RESTful Client Applications in Qt 6.7 and Forward

Qt 6.7 introduces convenience improvements for implementing typical RESTful/HTTP client applications. The goal was/is to reduce the repeating networking boilerplate code by up to 40% by addressing the small but systematically repeating needs in a more convenient way. 

These include a new QHttpHeaders class for representing HTTP headers, QNetworkRequestFactory for creating API-specific requests,  QRestAccessManager class for addressing small but often-repeating pieces of code, and QRestReply class for extracting the data from replies and checking for errors. QNetworkRequestFactory, QRestAccessManager, and QRestReply are released as Technical Previews in Qt 6.7.

Below is a screenshot of the Qt Colorpalette Client example application, which uses these new enablers. The client application interfaces a REST API and visualizes the 'color' and 'user' resources.


REST Briefly

REST is an architectural style used by most of the networked applications we use today. ‘REST’ is not a strict technical specification but rather a set of constraints and recommendations on organizing and accessing resources. Technically, it boils down to sending and serving HTTP requests, making it somewhat common to talk about HTTP clients and RESTful clients interchangeably.  

Since Qt 4.4 (2008) the main class for developing RESTful/HTTP client applications on the C++ side is the QNetworkAccessManager. With it, you can issue HTTP requests and use signal-slot connections to handle the responses.

On the QML and Javascript side, there’s an XmlHttpRequests class for a similar purpose. More complex QML applications also use the C++ QNetworkAccessManager and bridge/expose the networking to QML as data and control types/elements.

New in Qt 6.7: QHttpHeaders

HTTP headers in Qt are represented by a QMap, QHash, list of pairs, QMultiMap, or QMultiHash. This works, but the exact type is API-specific and doesn’t allow for common header convenience operations, performance optimizations, or, for example, checking that header names and values are valid according to RFC specifications.

Qt 6.7 introduces QHttpHeaders class to represent HTTP headers. For now, the class is mostly used internally. Later Qt releases will expand the public networking APIs to support this class.

An example of an internal performance optimization that this enables is that we can internally use enums instead of strings to represent any of the 100+ well-known headers. This makes lookups and storage computationally more efficient.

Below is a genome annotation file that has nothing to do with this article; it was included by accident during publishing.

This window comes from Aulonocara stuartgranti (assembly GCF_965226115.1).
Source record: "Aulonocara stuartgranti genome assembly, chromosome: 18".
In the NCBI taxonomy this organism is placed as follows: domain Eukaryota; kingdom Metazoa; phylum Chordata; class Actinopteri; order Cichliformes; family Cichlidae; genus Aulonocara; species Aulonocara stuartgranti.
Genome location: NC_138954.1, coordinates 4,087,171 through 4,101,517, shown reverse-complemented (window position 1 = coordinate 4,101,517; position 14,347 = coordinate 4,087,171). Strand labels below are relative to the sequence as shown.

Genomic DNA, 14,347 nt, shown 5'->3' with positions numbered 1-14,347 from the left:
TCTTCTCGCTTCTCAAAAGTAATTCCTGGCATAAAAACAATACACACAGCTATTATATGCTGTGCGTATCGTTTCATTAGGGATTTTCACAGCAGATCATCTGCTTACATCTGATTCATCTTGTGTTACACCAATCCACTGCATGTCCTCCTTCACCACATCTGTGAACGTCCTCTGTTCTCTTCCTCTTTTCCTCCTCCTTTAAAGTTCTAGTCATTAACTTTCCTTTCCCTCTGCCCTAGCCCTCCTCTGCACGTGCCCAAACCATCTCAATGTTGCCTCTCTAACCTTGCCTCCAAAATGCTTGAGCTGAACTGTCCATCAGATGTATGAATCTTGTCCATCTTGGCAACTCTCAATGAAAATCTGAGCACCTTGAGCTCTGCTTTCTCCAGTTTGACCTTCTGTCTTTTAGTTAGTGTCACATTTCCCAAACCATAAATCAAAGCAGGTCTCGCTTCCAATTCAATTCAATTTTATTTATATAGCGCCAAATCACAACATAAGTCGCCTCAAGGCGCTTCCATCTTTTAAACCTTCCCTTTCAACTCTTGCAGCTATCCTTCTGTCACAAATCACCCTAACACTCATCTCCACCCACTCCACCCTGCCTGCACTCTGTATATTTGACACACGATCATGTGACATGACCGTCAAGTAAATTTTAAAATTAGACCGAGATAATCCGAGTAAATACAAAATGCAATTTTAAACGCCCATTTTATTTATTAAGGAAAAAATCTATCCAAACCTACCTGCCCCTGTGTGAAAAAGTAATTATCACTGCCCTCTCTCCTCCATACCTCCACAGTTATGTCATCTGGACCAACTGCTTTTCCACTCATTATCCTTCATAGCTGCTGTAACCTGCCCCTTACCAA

New in Qt 6.7: QNetworkRequestFactory

Most REST server APIs require information that repeats from request to request: the URL, query parameters, SSL config, and authentication details. These requests also have parts that typically change from request to request: the resource path and query parameters. 

QNetworkRequestFactory allows you to define the common parameters only once and, after that, pass only request-specific parameters when creating new requests. The created requests are then passed on to QNetworkAccessManager or QRestAccessManager. 

A typical use would be to have a factory for each API of interest:

// Instantiate a network access manager somewhere in the application
QNetworkAccessManager manager;
// … initialize manager

// Instantiate a factory somewhere suitable in the application
QNetworkRequestFactory exampleApi{ {""_L1} };
// Set bearer token
// Fill common headers
QHttpHeaders commonHeaders;
// … set query parameters, etc …
// Create and issue request to “”

The QNetworkRequestFactory class will be released in Qt 6.7 as a Technical Preview, and the API has already been further amended for Qt 6.8, thanks to the early user feedback. 

New Qt 6.7: QRestAccessManager and QRestReply

QRestAccessManager and related QRestReply are thin, non-owning, convenience wrappers on top of QNetworkAccessManager and QNetworkReply. They streamline the typical RESTful/HTTP client needs: 

  • Accept JSON and other types directly as request data
  • Provide JSON and other types (notably text) on the reply
  • Error handling (distinguish between network errors and HTTP errors)
  • Accept contextful callbacks directly when issuing the request
  • And others, including named API for sending patch() requests

While these improvements aren’t necessarily very large on their own, they reduce the required boilerplate and head-scratching.  Below is an example of posting and receiving JSON. It reduces the needed code in several ways, enhancing convenience:

  • Send the JSON data directly (‘myJson’). There is no need to convert manually or set ‘Content-Type:application/json’ header.
  • Define the callback directly (‘this’ is used as context object to clean up if ‘this’ is deleted)
  • Read the response JSON directly (‘readJson()’).  There is no need to write the conversion from a QByteArray. The JSON parsing error is also available if needed. This example skips success checks, but it could be done with ‘reply.isSuccess()’ 
manager->post(request, myJson, this, [this](QRestReply &reply) {
    if (auto json = reply.readJson()) {
        // use *json

If the expected data were text, it could’ve been read as it arrives (streaming); QRestReply implements streaming text decoding and uses the indicated ‘charset’ parameter (e.g., UTF-8).

Note: since these are mere non-owning convenience wrappers, you can still use your pre-existing QNetworkAccessManager code and, for instance, wrap the received QNetworkReply* in a QRestReply.

QRestAccessManager and QRestReply are released as Technical Previews in Qt 6.7.


There are many more related items in the planning stage, and feedback for them is welcome:

QHttpMultipart convenience API for form-data
QtNetworkAuthorization module improvements
QML/Javascript Fetch()
OpenAPI client generator support
OpenAPI server generator support
General ideation and feedback

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